Healthy Eating Guidelines For Preventing Gallbladder Disease


The gallbladder stores bile, which is made by the liver. Gallstones are made when the cholesterol in bile forms hard stones. Gallstones can take many years to form and may not cause any symptoms.

Risk factors for gallbladder disease

Your risk for gallbladder disease may increase if you:

  • Are a woman
  • Are over the age of 60
  • Take cholesterol-lowering medications
  • Are pregnant
  • Take hormone replacement therapy
  • Take birth control pills
  • Are overweight, especially if you are a woman
  • Have diabetes
  • Lose weight very quickly
  • Fast (go without eating for long periods of time)
  • Are Aboriginal

Steps You Can Take

Although no specific diet or food has been proven to prevent gallbladder disease, the following suggestions may help:

  • Eat a healthy diet by following "Canada's Food Guide"
  • Eat a variety of foods from all four food groups.
  • Eat high fibre foods like fruits, vegetables and whole grains.
  • Have 2 to 3 servings of milk and milk alternatives each day. A serving is:
    • one 250 mL (8 oz) of milk
    • 50 grams (1 ½ ounces) of cheese
    • 175 mL (¾ cup) of yogurt.
  • Choose lower fat dairy products like:
    • 1% and skim milk
    • yogurt (2% milk fat or less)
    • lower fat cheese (less than 20% milk fat)
    • low fat sour cream.
  • Eat 2 to 3 servings of meats and alternatives each day. A serving is:
    • 75 grams (2 ½ ounces) of meat, fish or poultry
    • 2 eggs
    • 175 mL (¾ cup) beans, dried peas or lentils
    • 150 grams (¾ cup) tofu
    • 30 mL (2 Tbsp) peanut butter
    • 60 mL (¼ cup) nuts
  • Eat nuts a few times a week. Eat unsalted nuts. Do not to eat too many nuts if you are trying to lose weight.
  • Eat lean meats and poultry. Remove the skin from the poultry. Eat lower fat alternatives like lentils, chickpeas and tofu.
  • Include a small amount of healthy fat each day. Restricting fat does not decrease the risk of gall bladder disease. Limit the fat you use at the table and in cooking. Use only 30-45 mL (2-3 Tbsp) each day. Healthy fats include non-hydrogenated margarine and canola, olive and soybean oils.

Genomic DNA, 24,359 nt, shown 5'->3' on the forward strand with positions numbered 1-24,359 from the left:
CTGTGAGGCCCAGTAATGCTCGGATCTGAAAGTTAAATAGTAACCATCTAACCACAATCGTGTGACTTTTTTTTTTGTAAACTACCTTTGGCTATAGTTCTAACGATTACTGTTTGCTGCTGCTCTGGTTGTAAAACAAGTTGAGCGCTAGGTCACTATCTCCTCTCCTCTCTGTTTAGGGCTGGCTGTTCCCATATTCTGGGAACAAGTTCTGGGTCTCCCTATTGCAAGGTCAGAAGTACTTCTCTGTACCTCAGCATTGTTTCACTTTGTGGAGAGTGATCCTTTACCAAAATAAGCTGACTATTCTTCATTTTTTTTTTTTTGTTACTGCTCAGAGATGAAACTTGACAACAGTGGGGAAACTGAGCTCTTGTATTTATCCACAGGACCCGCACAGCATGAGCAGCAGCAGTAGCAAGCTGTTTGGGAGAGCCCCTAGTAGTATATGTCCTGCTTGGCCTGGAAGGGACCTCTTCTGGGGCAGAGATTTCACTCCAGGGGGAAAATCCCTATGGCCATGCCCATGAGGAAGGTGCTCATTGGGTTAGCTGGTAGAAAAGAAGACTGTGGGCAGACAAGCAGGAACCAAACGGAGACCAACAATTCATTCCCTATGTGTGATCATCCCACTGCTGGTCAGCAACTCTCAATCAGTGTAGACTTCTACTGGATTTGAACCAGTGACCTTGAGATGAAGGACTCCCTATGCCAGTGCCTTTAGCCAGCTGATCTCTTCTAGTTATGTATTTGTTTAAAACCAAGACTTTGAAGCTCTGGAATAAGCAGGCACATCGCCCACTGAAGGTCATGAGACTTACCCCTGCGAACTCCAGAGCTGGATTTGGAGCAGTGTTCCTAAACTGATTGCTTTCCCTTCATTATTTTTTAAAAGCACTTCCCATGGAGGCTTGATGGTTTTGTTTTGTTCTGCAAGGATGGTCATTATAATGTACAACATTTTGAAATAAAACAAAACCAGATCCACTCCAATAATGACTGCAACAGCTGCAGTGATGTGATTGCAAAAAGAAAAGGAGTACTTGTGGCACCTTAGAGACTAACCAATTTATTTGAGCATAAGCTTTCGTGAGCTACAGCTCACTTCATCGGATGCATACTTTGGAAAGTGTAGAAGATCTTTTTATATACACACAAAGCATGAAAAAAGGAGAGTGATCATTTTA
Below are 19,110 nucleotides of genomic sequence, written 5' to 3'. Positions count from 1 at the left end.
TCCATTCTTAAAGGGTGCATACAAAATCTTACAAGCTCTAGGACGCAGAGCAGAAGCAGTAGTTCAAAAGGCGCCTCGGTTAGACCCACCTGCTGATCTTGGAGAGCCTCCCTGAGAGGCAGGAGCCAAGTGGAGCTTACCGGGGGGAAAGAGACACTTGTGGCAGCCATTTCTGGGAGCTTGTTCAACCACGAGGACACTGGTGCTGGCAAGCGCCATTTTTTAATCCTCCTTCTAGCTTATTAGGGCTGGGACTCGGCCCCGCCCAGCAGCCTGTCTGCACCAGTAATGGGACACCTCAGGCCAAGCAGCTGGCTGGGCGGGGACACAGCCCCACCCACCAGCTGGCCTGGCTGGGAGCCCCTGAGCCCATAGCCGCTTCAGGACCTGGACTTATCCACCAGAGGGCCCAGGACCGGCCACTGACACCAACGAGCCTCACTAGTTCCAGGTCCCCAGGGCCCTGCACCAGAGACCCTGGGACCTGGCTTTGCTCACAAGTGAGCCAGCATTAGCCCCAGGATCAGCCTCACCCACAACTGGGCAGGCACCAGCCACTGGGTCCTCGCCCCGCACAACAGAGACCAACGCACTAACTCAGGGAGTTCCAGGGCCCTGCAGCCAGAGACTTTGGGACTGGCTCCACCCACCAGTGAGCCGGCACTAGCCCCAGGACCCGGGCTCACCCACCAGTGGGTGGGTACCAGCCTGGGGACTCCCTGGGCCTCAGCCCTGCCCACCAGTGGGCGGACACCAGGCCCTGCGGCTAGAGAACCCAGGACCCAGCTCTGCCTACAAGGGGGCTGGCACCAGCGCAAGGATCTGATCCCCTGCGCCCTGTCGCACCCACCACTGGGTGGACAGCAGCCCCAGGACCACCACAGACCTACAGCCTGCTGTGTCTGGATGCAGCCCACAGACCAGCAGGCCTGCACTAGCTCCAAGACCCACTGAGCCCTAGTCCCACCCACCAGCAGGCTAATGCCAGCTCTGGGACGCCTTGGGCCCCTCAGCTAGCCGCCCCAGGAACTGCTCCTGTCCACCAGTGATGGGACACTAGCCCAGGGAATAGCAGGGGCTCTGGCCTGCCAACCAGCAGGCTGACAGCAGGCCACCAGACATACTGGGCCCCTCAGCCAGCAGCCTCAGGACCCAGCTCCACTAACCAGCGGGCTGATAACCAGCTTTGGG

• Eat less sugar. Limit sweetened beverages, candy and sweet desserts.
  • Keep your weight in a healthy range. To find your healthy weight range, see "Body Mass Index Nomogram" Avoid fad diets. Fat diets can cause unhealthy rapid weight loss over a short period of time.
  • If you drink beverages with caffeine, do so in moderation.
    • Moderation for caffeine is:
      • A healthy adult can have up to three 8 oz (250 mL) cups of brewed coffee each day.
      • Pregnant women should limit to two 8 oz (250 mL) cups of brewed coffee each day.
    • For more information on the amounts of caffeine in different beverages, see Health Canada's "Caffeine in Food"
  • If you choose to drink alcohol, do so in moderation. If you are unsure about drinking alcohol, ask your doctor.
    • Moderate alcohol drinking is no more than 1 drink each day. One drink is:
      • 150 mL (5 oz) of wine
      • 360 mL (12 oz) of beer
      • 45 mL (1 ½ oz) of hard liquor.

Additional Resources

Health Canada, "Eating Well with Canada's Food Guide"

Health Canada, "Body Mass Index Nomogram"

HealthLinkBC Files #68f Dietary Fats and Your Health

Dietitian Services Fact Sheets available by mail (call 8-1-1) or at

Last updated: April 2011

These resources are provided as sources of additional information believed to be reliable and accurate at the time of publication and should not be considered an endorsement of any information, service, product or company.

Distributed by:

Dietitian Services at HealthLinkBC (formerly Dial-A-Dietitian), providing free nutrition information and resources for BC residents and health professionals. Go to Healthy Eating or call 8-1-1 (anywhere in BC). Interpreters are available in over 130 languages.

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